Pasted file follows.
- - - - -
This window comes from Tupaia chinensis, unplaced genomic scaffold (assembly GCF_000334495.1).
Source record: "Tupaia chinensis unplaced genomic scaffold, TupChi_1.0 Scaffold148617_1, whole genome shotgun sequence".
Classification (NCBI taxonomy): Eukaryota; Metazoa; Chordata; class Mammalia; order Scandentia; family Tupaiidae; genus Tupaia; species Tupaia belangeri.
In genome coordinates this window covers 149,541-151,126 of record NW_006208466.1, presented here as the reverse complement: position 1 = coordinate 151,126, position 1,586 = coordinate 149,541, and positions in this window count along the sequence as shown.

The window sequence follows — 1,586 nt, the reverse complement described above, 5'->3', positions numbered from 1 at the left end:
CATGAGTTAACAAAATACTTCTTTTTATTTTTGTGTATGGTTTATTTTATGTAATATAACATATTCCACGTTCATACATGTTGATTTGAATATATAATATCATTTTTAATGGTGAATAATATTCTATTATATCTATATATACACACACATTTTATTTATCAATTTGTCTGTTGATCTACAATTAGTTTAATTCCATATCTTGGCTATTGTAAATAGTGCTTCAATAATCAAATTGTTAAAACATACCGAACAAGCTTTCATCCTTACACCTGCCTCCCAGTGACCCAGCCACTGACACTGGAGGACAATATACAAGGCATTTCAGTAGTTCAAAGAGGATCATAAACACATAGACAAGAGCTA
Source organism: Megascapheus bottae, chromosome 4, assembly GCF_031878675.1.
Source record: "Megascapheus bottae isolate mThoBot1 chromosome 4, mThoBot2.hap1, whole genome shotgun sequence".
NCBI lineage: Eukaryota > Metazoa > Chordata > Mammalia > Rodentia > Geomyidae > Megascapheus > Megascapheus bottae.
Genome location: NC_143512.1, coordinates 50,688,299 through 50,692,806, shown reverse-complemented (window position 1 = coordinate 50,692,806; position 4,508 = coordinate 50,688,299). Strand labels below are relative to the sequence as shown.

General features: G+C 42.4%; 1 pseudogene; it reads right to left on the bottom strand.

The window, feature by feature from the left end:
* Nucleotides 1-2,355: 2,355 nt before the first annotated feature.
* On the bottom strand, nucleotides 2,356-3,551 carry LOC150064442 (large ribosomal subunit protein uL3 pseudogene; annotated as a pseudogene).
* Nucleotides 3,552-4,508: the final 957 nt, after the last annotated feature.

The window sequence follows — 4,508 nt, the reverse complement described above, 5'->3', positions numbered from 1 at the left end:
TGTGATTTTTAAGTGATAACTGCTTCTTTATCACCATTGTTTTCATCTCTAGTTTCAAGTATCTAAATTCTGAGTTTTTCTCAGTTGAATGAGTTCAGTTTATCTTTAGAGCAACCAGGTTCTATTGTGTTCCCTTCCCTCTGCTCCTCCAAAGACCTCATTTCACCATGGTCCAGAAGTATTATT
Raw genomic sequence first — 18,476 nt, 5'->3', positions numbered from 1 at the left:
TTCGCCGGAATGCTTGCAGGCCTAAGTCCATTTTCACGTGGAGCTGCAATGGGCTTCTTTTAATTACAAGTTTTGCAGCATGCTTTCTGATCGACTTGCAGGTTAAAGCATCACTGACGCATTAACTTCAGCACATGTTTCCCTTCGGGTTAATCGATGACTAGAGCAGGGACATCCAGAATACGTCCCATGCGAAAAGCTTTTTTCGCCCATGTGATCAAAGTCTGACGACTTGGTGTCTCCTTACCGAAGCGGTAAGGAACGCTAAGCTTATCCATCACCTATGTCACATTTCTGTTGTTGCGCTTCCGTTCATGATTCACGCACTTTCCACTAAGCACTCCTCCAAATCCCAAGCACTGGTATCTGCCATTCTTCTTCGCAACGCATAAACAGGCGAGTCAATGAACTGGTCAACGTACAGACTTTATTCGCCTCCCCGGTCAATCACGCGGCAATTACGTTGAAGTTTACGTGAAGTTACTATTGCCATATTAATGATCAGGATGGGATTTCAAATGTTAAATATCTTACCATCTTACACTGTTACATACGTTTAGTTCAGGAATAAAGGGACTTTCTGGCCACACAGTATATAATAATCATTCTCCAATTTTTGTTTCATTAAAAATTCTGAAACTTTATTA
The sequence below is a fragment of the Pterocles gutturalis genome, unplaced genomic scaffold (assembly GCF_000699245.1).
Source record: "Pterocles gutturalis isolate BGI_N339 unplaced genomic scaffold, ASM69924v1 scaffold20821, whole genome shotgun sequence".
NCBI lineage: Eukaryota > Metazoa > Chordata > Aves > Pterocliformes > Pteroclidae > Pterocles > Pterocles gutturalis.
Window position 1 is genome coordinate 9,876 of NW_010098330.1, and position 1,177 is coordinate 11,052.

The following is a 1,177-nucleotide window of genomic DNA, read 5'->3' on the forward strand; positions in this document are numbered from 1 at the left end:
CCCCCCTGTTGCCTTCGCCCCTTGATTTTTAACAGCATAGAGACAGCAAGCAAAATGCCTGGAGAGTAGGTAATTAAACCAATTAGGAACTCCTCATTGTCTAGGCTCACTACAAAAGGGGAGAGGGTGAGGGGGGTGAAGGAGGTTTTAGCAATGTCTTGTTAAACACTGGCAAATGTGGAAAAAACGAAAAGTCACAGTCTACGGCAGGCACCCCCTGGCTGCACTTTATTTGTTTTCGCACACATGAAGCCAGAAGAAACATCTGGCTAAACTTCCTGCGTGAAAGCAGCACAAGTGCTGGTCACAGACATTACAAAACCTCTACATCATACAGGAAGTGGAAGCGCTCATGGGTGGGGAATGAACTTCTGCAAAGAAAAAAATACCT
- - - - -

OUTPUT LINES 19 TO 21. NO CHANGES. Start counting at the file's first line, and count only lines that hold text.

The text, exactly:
TTCGCCGGAATGCTTGCAGGCCTAAGTCCATTTTCACGTGGAGCTGCAATGGGCTTCTTTTAATTACAAGTTTTGCAGCATGCTTTCTGATCGACTTGCAGGTTAAAGCATCACTGACGCATTAACTTCAGCACATGTTTCCCTTCGGGTTAATCGATGACTAGAGCAGGGACATCCAGAATACGTCCCATGCGAAAAGCTTTTTTCGCCCATGTGATCAAAGTCTGACGACTTGGTGTCTCCTTACCGAAGCGGTAAGGAACGCTAAGCTTATCCATCACCTATGTCACATTTCTGTTGTTGCGCTTCCGTTCATGATTCACGCACTTTCCACTAAGCACTCCTCCAAATCCCAAGCACTGGTATCTGCCATTCTTCTTCGCAACGCATAAACAGGCGAGTCAATGAACTGGTCAACGTACAGACTTTATTCGCCTCCCCGGTCAATCACGCGGCAATTACGTTGAAGTTTACGTGAAGTTACTATTGCCATATTAATGATCAGGATGGGATTTCAAATGTTAAATATCTTACCATCTTACACTGTTACATACGTTTAGTTCAGGAATAAAGGGACTTTCTGGCCACACAGTATATAATAATCATTCTCCAATTTTTGTTTCATTAAAAATTCTGAAACTTTATTA
The sequence below is a fragment of the Pterocles gutturalis genome, unplaced genomic scaffold (assembly GCF_000699245.1).
Source record: "Pterocles gutturalis isolate BGI_N339 unplaced genomic scaffold, ASM69924v1 scaffold20821, whole genome shotgun sequence".